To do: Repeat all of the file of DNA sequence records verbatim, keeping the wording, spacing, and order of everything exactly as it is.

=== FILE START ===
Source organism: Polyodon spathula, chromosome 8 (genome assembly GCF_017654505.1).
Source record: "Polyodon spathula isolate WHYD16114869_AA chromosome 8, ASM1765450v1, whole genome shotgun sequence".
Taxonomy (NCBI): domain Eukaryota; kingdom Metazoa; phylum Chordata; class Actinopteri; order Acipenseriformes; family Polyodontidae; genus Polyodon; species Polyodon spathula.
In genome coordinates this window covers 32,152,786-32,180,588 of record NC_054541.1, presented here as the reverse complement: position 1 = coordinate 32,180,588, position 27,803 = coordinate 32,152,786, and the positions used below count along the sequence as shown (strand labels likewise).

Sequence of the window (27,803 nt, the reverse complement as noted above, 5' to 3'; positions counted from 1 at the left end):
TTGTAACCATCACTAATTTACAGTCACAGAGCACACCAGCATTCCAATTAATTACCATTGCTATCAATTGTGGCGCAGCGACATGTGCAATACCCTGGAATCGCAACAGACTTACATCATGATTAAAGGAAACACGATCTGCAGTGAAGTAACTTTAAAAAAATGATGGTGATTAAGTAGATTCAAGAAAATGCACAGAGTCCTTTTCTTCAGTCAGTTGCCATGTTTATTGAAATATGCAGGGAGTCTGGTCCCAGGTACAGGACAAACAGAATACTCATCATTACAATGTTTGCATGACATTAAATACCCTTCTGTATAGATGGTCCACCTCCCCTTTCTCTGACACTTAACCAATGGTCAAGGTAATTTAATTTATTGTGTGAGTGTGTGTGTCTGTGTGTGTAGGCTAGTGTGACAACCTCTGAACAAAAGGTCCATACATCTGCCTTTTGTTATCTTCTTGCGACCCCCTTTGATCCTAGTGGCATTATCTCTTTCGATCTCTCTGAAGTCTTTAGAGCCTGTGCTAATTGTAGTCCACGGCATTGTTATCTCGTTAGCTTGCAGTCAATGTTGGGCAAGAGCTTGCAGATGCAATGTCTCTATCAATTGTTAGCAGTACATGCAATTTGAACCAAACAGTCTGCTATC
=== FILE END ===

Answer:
Source organism: Polyodon spathula, chromosome 8 (genome assembly GCF_017654505.1).
Source record: "Polyodon spathula isolate WHYD16114869_AA chromosome 8, ASM1765450v1, whole genome shotgun sequence".
Taxonomy (NCBI): domain Eukaryota; kingdom Metazoa; phylum Chordata; class Actinopteri; order Acipenseriformes; family Polyodontidae; genus Polyodon; species Polyodon spathula.
In genome coordinates this window covers 32,152,786-32,180,588 of record NC_054541.1, presented here as the reverse complement: position 1 = coordinate 32,180,588, position 27,803 = coordinate 32,152,786, and the positions used below count along the sequence as shown (strand labels likewise).

Sequence of the window (27,803 nt, the reverse complement as noted above, 5' to 3'; positions counted from 1 at the left end):
TTGTAACCATCACTAATTTACAGTCACAGAGCACACCAGCATTCCAATTAATTACCATTGCTATCAATTGTGGCGCAGCGACATGTGCAATACCCTGGAATCGCAACAGACTTACATCATGATTAAAGGAAACACGATCTGCAGTGAAGTAACTTTAAAAAAATGATGGTGATTAAGTAGATTCAAGAAAATGCACAGAGTCCTTTTCTTCAGTCAGTTGCCATGTTTATTGAAATATGCAGGGAGTCTGGTCCCAGGTACAGGACAAACAGAATACTCATCATTACAATGTTTGCATGACATTAAATACCCTTCTGTATAGATGGTCCACCTCCCCTTTCTCTGACACTTAACCAATGGTCAAGGTAATTTAATTTATTGTGTGAGTGTGTGTGTCTGTGTGTGTAGGCTAGTGTGACAACCTCTGAACAAAAGGTCCATACATCTGCCTTTTGTTATCTTCTTGCGACCCCCTTTGATCCTAGTGGCATTATCTCTTTCGATCTCTCTGAAGTCTTTAGAGCCTGTGCTAATTGTAGTCCACGGCATTGTTATCTCGTTAGCTTGCAGTCAATGTTGGGCAAGAGCTTGCAGATGCAATGTCTCTATCAATTGTTAGCAGTACATGCAATTTGAACCAAACAGTCTGCTATC